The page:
• SHARE

With the passing of the deadline for budgetary requests from government ministries and agencies, work to compile the fiscal 2007 budget is now in full swing. The new budget is important because it will be the first under the government’s program calling for spending cuts of 11.4 trillion yen to 14.3 trillion yen over the next five years in order to achieve a primary budget surplus by fiscal 2011. When the primary balance is achieved, policy outlays will be financed solely by tax revenues and not on the issuance of bonds.

The fiscal 2007 general account budget is expected to reach 82.73 trillion yen, an increase of 3.04 trillion yen or 3.8 percent from the initial budget for fiscal 2006. The increase is due to an expected rise in the long-term interest rate from last year’s 2.7 percent to 2.9 percent, which will push up the debt-servicing costs by 1.93 trillion yen to 20.69 trillion yen. Grants to local governments are expected to total 15.23 trillion yen, an increase of 4.6 percent.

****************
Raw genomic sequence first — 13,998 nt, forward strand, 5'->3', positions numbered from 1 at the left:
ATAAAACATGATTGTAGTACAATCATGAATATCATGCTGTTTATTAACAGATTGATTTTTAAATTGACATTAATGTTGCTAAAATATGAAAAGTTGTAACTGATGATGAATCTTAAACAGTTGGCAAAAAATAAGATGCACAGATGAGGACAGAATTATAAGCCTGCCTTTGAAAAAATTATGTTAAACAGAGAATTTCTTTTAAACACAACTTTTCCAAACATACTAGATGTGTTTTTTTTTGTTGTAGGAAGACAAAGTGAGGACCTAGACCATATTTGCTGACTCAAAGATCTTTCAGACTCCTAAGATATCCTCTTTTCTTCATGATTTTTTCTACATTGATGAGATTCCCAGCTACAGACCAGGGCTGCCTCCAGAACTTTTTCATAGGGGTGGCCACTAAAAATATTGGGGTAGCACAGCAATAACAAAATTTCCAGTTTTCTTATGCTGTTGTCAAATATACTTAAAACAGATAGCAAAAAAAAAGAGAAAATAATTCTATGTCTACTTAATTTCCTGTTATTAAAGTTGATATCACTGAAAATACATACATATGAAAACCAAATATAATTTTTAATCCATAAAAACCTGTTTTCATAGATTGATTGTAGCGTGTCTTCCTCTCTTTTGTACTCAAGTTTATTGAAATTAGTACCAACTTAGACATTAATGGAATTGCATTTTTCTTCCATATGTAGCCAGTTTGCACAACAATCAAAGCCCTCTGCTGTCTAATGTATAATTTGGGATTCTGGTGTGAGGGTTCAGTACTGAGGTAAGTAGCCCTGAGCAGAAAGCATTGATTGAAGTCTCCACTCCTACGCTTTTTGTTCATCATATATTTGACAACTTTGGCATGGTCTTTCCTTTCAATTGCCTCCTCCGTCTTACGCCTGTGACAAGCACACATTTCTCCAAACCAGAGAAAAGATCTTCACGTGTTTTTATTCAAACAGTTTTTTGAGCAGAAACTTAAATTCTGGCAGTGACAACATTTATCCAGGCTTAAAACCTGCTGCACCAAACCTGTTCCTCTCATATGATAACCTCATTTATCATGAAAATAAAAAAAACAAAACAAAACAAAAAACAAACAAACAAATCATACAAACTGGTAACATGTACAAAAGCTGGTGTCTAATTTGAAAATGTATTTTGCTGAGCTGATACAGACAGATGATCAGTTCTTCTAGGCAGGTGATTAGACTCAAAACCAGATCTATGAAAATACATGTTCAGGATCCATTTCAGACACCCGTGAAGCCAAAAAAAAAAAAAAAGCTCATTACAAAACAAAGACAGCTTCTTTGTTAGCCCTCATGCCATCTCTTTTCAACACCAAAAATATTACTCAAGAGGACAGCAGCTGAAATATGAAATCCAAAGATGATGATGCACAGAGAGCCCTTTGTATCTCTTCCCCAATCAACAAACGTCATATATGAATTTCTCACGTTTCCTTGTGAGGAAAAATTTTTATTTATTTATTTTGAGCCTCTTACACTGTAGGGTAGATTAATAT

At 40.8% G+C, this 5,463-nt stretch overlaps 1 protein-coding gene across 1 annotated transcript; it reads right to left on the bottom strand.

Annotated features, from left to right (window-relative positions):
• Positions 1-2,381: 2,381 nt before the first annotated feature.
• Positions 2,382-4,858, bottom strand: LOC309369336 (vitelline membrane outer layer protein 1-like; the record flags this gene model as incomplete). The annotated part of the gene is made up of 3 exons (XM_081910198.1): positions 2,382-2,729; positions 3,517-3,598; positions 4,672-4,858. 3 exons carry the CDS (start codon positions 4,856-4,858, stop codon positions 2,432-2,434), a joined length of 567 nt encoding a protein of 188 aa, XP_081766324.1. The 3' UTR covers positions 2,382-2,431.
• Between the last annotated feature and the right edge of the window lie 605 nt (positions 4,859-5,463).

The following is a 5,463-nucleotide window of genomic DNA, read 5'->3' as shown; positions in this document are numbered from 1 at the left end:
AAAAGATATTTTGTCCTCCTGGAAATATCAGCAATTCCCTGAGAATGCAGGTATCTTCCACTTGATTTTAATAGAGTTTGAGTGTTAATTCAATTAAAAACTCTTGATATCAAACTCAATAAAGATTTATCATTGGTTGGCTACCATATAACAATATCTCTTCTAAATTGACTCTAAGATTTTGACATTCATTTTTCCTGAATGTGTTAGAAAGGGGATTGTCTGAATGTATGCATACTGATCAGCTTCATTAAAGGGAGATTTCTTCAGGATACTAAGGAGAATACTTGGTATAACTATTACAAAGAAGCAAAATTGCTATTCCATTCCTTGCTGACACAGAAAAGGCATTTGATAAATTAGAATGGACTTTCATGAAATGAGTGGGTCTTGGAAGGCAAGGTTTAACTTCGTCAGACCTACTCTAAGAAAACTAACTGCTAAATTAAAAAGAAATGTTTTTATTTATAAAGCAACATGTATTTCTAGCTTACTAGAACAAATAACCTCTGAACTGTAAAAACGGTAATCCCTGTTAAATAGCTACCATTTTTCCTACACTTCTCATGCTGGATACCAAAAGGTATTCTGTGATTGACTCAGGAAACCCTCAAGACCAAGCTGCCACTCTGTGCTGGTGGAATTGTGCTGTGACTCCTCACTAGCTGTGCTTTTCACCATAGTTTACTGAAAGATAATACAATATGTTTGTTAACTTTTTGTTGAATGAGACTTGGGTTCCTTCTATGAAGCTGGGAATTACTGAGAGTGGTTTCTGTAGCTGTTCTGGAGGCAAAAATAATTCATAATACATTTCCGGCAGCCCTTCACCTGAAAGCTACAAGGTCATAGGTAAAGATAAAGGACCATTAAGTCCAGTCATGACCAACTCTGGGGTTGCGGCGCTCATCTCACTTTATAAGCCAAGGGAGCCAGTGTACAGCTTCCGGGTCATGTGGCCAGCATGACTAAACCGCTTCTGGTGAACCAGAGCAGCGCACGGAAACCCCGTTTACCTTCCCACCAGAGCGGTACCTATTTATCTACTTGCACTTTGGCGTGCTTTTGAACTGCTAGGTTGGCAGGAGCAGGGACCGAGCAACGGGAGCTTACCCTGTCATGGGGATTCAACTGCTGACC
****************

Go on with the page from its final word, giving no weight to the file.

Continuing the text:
The budgetary ceiling adopted by the Cabinet in July sets the total of policy-related outlays at 46.81 trillion yen, up 0.9 percent from the initial fiscal 2006 budget. The spending-cut program calls for a 1.6 trillion yen cut in social welfare, an annual 1 percent to 3 percent cut in public works and an annual 2 percent to 4 percent cut in official development assistance over five years.

Under this framework, the fiscal 2007 budgetary ceiling, for example, stipulates a 3-percent cut in ODA and a 1-percent cut in the defense budget. But some budgetary requests have exceeded the prescribed amounts, reflecting the intentions of politicians from the ruling coalition who want to beef up spending in the countryside in order to win in next year’s Upper House election.

The government must try to contain the budget size under the overall ceiling and cleverly allocate money so that the nation can accomplish both healthy economic growth and social stability.

In a time of both misinformation and too much information, quality journalism is more crucial than ever.
By subscribing, you can help us get the story right.

SUBSCRIBE NOW